From the torch singer at the Nanjing Hilton to the six-piece lounge band performing "The Hawaiian Wedding Song" at the Jakarta Grand Hyatt, Filipino musicians have become familiar sights in hotel bars across Asia. Most of them are sending money to families back home.
"It's the main reason we are here," said Eusebio, who, like her band mates, makes a Western Union transfer about once a month.
"Otherwise, the next day you will hear from them on the telephone," Aure said, smiling.
Ricky, as his family calls him, is the major breadwinner for relatives who share a cramped house in a Manila alley. The Sony television in the living room? Ricky bought it. The refrigerator, too. And the white telephone, on which he calls several times a month. The house itself was upgraded from a wood shanty to a modest concrete dwelling with his earnings.
All told, he helps support 14 people in this three-bedroom house -- his mother, father, brother, 10 nieces and nephews and a baby named Genesis. His aged father repairs broken figurines and other trinkets for resale, making $180 a month if he's lucky. Ricky, they said, sends them about $400 every other month.
"There are many people with talent, but they have never been given any chances here," said Reynaldo Aure, 43, Ricky's older brother. "So they go abroad."
Meeting a Demand
Though Filipinos have been departing for centuries, the major exodus in search of work began in the 1970s. Though it ebbed in the late 1980s, it has been growing again because of rising demand in societies that need skilled workers, analysts said. Filipinos are in some ways uniquely equipped to meet the need. Colonized first by the Spanish and then by the Americans, they are linguistically flexible. Filipino singers are such good imitators that they have a phrase for it: "plakang-plaka," or "sounds just like the recording."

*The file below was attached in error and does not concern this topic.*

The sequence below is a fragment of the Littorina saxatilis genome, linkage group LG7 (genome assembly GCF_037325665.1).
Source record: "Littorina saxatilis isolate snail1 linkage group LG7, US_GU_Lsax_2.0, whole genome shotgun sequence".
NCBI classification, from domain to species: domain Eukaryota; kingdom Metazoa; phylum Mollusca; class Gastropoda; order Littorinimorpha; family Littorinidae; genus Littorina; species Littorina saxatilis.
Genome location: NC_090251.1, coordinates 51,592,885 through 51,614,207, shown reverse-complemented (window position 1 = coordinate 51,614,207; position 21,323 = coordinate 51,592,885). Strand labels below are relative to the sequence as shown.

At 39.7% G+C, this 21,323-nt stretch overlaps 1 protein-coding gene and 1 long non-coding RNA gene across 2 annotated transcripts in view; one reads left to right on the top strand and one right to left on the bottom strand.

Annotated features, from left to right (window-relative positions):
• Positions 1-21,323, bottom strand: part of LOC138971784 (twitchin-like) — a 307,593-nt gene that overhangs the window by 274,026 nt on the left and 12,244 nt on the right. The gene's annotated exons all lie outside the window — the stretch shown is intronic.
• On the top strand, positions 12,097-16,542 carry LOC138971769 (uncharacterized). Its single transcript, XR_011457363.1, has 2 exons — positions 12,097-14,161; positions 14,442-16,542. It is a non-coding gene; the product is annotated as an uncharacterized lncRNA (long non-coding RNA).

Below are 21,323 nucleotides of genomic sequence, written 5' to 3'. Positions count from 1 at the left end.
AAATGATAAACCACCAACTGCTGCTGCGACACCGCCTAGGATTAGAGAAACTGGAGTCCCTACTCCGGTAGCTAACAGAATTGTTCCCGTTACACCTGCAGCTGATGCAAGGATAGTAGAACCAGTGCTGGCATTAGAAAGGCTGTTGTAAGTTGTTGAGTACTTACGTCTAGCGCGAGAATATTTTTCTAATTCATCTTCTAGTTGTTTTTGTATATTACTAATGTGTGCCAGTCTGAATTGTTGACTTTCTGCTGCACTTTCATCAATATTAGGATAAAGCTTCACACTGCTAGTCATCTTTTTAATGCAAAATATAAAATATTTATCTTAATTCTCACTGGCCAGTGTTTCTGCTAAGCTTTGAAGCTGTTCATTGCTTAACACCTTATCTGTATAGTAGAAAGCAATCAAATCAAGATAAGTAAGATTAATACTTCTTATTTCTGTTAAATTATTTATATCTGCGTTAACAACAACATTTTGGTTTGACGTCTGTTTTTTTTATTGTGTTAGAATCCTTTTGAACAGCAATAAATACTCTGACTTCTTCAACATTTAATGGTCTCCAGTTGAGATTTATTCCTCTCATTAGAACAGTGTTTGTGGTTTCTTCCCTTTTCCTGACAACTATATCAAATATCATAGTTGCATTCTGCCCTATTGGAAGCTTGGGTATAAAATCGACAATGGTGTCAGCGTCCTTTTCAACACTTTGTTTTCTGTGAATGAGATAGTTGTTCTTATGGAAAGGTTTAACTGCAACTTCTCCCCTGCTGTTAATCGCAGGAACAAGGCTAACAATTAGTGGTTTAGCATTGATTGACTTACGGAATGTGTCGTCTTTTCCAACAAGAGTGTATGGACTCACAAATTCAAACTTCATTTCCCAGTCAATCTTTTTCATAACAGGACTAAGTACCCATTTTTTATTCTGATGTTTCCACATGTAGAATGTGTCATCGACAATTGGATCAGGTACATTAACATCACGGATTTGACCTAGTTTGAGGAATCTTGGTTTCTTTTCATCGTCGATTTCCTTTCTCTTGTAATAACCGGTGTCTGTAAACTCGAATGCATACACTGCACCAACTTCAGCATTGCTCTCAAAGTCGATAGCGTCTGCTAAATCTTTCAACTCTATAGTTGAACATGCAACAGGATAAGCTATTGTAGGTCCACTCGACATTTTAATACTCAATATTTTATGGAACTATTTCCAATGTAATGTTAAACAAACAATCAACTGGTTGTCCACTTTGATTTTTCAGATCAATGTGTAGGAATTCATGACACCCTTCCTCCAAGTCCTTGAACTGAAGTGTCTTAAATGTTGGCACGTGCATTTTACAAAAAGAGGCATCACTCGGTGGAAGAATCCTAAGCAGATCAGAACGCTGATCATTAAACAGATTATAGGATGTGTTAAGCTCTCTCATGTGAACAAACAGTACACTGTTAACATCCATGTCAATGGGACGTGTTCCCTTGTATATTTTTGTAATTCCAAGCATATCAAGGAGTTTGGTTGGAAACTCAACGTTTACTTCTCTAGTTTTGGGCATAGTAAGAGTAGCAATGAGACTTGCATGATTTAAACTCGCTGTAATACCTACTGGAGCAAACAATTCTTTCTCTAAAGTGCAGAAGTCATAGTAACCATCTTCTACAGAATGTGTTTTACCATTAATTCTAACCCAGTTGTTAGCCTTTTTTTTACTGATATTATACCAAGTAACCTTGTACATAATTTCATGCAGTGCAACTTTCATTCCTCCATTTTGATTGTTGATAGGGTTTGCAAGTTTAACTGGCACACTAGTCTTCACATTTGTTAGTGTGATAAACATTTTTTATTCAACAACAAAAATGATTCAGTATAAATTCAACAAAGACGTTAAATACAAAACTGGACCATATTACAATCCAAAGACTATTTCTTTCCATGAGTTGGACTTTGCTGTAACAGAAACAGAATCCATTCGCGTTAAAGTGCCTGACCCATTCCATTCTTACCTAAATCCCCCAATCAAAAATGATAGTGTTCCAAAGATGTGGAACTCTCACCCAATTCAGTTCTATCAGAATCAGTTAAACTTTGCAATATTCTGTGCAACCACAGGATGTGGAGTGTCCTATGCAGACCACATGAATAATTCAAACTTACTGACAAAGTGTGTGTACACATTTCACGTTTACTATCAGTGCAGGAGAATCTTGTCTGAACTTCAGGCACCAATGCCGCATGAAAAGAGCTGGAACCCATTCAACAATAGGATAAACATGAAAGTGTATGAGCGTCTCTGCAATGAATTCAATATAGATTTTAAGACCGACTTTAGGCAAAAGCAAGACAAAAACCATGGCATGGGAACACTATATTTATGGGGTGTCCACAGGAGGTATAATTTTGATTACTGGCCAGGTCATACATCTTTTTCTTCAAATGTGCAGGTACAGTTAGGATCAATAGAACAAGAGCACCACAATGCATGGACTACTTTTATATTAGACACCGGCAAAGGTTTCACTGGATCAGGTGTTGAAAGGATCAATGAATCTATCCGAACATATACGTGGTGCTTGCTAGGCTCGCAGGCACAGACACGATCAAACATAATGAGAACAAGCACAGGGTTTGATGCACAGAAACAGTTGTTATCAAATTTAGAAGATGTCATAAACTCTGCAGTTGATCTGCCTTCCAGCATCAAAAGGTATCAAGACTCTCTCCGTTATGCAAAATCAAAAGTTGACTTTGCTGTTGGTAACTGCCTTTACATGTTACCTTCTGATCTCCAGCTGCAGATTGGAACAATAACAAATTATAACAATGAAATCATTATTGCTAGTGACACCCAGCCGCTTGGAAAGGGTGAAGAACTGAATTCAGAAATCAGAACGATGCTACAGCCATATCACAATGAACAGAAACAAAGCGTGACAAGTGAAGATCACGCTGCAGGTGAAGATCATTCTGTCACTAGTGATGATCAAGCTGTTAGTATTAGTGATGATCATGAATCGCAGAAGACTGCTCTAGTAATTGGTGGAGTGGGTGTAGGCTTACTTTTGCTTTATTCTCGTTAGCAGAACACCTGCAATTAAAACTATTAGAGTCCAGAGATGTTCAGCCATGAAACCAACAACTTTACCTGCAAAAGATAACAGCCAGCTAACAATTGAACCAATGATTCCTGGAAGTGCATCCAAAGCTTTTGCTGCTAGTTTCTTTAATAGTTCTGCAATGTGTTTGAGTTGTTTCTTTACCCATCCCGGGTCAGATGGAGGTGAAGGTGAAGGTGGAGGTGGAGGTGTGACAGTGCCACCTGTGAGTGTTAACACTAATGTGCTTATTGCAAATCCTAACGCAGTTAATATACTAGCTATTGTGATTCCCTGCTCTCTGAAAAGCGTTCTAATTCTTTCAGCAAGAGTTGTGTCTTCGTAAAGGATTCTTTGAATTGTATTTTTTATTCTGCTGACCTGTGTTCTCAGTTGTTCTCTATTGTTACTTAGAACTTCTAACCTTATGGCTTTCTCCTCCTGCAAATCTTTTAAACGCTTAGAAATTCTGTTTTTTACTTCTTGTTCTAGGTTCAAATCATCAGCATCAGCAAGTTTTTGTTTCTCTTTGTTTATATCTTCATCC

They are culturally adaptable, and their caring manner is prized, especially in graying societies that need nurses, said Filomeno V. Aguilar Jr., director of the Institute of Philippine Culture at Ateneo de Manila University.
They perform more than 250 different jobs in about 170 countries, according to the Philippine Overseas Employment Administration, which assists and tracks Filipino overseas workers.
Galvez Tan rattles off details of a few he's met recently: a Filipino transportation service operator in the Pacific island nation of Kiribati, a Filipino manager of a cigarette factory in Pyongyang, the capital of North Korea, and karaoke-loving Filipino international aid workers in Kazakhstan and Uzbekistan.
What will reverse the talent drain, Aguilar said, is a palpable improvement in the political situation, "by which the middle class will see that yes, politics is not too annoying, corruption is not such a major issue."
Lately, pundits have been citing those who choose to return. "I just feel that I would be happier, and be more useful, working back home," wrote law student Ibarra Gutierrez, finishing a degree in New York, in a recent column in the Philippine Inquirer.
One day, Jacinto said, when he has repaid his parents and brother for the years of sacrifice they endured to get him through medical school, he wants to return, too. But first, he said, there's a nursing job somewhere for him in the United States.
Cody reported from Beijing. Researcher Robert E. Thomason in Washington contributed to this report.